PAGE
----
the reader to the language debates of the early twentieth century, when LOTE
became a sign of disloyalty, racial differences, mental incapacity and poor
hygiene in the United States (p. 42). Miller puts into dialogue some of the most
influential voices in this debate, among which was that of Theodore Roosevelt,
twenty-sixth president of the United States and champion of Americanization. For
Roosevelt, Americanization naturally entailed the learning of English and the
forsaking of all other languages (p. 46). Roosevelt’s understanding of
Americanization also delimited a “broadly national” literature, written in an
American vernacular, distinct from European literary canons (p. 47). Here,
Miller broaches a question central to “Accented America”: What is the American
vernacular and how does it relate to American identity?

In 1919, the German-American pundit Henry Louis Mencken took up this
intellectual challenge by publishing “The American Language: an Inquiry into the
Development of English in the United States”. Mencken’s book was a bestseller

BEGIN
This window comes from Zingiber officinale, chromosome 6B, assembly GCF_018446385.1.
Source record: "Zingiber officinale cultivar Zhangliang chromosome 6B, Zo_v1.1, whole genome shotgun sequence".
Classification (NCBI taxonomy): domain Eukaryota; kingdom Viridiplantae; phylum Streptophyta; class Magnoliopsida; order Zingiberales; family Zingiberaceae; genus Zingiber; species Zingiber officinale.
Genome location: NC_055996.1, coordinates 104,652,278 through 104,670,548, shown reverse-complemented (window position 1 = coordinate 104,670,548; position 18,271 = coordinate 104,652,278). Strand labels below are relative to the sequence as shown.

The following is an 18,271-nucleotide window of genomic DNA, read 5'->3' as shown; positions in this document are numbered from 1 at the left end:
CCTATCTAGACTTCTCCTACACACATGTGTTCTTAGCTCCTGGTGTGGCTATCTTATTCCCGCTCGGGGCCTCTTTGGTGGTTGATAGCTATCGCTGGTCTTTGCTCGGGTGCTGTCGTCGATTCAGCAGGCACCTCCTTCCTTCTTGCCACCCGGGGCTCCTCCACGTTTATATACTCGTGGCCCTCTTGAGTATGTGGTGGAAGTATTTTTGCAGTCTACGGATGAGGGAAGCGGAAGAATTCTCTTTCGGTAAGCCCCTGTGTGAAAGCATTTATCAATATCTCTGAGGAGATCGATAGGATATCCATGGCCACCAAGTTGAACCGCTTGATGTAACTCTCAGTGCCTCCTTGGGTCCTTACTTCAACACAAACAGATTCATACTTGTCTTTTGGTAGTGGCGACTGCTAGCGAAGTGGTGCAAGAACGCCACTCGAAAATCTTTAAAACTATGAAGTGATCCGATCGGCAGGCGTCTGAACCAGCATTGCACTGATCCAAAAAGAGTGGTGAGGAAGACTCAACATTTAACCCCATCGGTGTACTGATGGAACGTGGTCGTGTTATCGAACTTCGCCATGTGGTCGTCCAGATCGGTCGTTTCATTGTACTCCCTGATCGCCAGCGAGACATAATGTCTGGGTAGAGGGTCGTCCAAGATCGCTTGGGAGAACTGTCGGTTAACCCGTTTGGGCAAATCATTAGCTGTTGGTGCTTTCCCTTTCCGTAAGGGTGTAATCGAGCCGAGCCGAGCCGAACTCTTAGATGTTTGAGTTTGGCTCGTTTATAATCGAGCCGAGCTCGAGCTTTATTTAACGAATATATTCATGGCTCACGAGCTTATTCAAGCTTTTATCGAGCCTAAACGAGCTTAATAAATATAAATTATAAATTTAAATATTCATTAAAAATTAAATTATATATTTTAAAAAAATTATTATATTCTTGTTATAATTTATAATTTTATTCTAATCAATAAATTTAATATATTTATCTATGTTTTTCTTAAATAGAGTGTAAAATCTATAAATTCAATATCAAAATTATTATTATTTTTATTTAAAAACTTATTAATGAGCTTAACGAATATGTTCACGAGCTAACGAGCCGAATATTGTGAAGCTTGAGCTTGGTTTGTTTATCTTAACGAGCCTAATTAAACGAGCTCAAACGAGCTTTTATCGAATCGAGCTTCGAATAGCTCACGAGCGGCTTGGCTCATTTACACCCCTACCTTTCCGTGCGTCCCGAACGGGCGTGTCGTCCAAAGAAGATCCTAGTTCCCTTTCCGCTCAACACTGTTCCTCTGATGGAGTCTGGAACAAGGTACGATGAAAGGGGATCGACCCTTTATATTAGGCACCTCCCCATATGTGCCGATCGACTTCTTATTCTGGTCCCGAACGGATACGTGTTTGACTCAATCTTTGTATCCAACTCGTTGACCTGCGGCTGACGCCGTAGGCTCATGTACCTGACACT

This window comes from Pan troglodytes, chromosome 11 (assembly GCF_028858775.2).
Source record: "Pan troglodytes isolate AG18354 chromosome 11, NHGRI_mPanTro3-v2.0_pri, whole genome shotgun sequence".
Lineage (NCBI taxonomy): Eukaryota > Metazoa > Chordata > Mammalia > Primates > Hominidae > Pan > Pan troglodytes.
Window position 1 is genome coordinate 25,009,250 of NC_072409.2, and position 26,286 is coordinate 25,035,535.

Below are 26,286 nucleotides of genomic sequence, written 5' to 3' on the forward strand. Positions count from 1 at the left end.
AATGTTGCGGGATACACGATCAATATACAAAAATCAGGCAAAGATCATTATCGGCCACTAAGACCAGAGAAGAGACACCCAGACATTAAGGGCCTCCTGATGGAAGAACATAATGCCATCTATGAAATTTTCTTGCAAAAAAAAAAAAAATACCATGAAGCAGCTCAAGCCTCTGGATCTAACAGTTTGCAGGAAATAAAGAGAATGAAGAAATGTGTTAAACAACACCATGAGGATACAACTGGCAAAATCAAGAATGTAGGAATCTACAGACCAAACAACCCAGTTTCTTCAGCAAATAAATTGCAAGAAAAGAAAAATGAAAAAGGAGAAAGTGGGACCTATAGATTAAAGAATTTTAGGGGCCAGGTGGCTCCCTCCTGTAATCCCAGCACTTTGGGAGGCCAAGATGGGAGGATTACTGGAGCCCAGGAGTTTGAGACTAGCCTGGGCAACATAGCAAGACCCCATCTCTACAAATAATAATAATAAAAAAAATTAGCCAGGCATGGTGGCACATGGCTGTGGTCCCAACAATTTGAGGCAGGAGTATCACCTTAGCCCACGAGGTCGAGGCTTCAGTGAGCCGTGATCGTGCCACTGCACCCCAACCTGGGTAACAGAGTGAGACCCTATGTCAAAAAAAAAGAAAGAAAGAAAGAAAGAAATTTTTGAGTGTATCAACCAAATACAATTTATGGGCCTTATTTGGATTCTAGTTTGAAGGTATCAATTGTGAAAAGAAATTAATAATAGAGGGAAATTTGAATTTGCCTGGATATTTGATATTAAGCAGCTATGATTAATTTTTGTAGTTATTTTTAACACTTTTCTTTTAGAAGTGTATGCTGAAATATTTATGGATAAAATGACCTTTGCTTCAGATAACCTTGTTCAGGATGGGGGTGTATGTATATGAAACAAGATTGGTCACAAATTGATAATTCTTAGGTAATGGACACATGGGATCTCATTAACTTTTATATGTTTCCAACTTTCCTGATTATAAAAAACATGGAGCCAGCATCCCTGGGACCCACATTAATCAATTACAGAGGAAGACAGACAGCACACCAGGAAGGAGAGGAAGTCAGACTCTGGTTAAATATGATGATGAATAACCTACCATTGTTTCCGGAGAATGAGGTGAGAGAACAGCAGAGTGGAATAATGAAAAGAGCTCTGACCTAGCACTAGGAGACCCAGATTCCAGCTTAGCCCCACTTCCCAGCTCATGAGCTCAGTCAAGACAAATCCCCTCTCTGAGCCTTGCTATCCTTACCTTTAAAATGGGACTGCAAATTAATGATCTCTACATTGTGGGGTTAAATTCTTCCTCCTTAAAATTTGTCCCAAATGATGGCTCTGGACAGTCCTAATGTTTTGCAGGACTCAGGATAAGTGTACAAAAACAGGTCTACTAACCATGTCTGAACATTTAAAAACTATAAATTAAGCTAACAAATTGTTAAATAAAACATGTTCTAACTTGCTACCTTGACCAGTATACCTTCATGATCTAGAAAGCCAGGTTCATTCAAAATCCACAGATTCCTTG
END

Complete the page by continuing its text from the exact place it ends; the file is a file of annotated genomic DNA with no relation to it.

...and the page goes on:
that long influenced subsequent studies of American English, and Miller quickly
brings into the open its many biases and flaws by engaging in a thorough
analysis of its numerous editions. Miller renders his verdict on p. 86, when he
states, “His American Language appeared to be as polemical and jingoist as
Theodore Roosevelt, (…) as thoroughly documented as linguists’ scholarship, and
as responsive to the immediate moment as his own journalism”. Miller does not
merely read “American Language” as a pseudo-scientific study; instead, he sees
it as a epistemologically modernist project, for “[Mencken’s] pursuit of deep
structures of hidden coherence underlying disorderly social realities paralleled